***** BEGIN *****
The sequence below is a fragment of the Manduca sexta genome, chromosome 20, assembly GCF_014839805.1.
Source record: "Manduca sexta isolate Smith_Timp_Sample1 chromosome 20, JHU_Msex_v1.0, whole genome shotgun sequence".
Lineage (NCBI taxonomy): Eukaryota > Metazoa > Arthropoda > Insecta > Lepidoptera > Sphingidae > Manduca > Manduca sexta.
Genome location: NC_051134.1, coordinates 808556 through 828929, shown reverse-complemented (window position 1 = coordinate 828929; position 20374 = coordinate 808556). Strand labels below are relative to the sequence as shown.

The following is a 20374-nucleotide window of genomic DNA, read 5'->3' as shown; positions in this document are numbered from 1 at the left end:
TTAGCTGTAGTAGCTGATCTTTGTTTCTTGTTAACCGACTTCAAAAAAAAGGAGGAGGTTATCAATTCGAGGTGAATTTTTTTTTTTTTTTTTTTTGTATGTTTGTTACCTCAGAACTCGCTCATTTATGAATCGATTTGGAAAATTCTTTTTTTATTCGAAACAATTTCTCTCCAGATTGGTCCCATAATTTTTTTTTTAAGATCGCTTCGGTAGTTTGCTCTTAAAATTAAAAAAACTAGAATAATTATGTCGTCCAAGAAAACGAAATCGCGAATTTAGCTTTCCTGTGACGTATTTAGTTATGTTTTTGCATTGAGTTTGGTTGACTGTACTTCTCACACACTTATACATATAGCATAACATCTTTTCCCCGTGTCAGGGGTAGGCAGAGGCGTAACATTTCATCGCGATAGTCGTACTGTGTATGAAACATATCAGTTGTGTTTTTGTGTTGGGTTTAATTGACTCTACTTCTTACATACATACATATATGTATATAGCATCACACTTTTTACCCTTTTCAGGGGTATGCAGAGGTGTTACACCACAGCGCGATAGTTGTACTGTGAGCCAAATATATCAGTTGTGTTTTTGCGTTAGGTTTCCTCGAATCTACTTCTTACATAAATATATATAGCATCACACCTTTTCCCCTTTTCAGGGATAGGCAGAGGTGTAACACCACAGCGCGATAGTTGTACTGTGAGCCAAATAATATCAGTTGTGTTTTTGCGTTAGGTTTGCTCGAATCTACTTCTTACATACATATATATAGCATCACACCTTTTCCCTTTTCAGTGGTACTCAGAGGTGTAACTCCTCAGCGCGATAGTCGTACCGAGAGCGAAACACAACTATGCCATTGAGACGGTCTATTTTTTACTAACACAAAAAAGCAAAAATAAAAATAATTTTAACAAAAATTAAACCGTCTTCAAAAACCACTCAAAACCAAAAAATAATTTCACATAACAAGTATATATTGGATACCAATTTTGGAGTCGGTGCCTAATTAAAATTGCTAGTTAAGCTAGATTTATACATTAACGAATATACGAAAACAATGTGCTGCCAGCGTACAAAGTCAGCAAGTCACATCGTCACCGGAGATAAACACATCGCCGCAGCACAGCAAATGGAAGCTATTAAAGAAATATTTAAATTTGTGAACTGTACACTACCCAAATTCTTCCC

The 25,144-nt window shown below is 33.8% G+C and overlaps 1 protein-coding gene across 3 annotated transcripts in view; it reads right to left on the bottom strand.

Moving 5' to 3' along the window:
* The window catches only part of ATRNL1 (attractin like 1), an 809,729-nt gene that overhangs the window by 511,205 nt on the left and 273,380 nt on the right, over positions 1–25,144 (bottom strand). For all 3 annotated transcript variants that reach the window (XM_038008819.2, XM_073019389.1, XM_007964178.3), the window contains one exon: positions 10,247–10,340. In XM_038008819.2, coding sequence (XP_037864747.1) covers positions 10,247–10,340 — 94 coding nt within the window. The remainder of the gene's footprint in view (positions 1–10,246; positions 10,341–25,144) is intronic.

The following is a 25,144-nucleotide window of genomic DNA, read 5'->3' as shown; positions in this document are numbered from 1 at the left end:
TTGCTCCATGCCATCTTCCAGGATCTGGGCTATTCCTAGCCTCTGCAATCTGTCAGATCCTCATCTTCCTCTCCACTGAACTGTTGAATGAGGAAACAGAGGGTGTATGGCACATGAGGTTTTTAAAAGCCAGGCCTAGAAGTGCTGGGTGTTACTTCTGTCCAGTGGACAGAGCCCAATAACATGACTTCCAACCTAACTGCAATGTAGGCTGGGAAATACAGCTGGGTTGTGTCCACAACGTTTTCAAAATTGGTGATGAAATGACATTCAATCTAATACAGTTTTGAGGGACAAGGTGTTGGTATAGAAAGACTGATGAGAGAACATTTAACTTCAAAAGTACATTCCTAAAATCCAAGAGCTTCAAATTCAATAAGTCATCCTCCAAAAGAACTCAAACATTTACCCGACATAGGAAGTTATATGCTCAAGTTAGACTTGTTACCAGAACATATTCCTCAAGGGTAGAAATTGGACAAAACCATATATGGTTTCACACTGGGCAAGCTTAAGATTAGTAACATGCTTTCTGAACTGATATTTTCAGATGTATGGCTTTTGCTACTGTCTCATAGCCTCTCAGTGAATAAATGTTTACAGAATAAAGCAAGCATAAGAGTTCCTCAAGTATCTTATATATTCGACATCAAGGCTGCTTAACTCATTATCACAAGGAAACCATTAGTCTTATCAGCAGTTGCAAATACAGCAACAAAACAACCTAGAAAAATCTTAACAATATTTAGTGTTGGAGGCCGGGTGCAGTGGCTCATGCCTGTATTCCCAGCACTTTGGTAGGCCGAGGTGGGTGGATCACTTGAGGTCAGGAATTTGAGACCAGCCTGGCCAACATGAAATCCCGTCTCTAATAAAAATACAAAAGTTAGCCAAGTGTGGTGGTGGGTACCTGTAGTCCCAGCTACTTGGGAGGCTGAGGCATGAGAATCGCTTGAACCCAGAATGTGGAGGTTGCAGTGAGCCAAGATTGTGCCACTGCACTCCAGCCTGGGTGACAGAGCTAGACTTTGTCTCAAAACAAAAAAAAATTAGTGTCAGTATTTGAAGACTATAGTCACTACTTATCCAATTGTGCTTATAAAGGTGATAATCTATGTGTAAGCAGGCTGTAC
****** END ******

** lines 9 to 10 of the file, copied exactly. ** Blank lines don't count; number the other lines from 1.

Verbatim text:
* The window catches only part of ATRNL1 (attractin like 1), an 809,729-nt gene that overhangs the window by 511,205 nt on the left and 273,380 nt on the right, over positions 1–25,144 (bottom strand). For all 3 annotated transcript variants that reach the window (XM_038008819.2, XM_073019389.1, XM_007964178.3), the window contains one exon: positions 10,247–10,340. In XM_038008819.2, coding sequence (XP_037864747.1) covers positions 10,247–10,340 — 94 coding nt within the window. The remainder of the gene's footprint in view (positions 1–10,246; positions 10,341–25,144) is intronic.

The following is a 25,144-nucleotide window of genomic DNA, read 5'->3' as shown; positions in this document are numbered from 1 at the left end: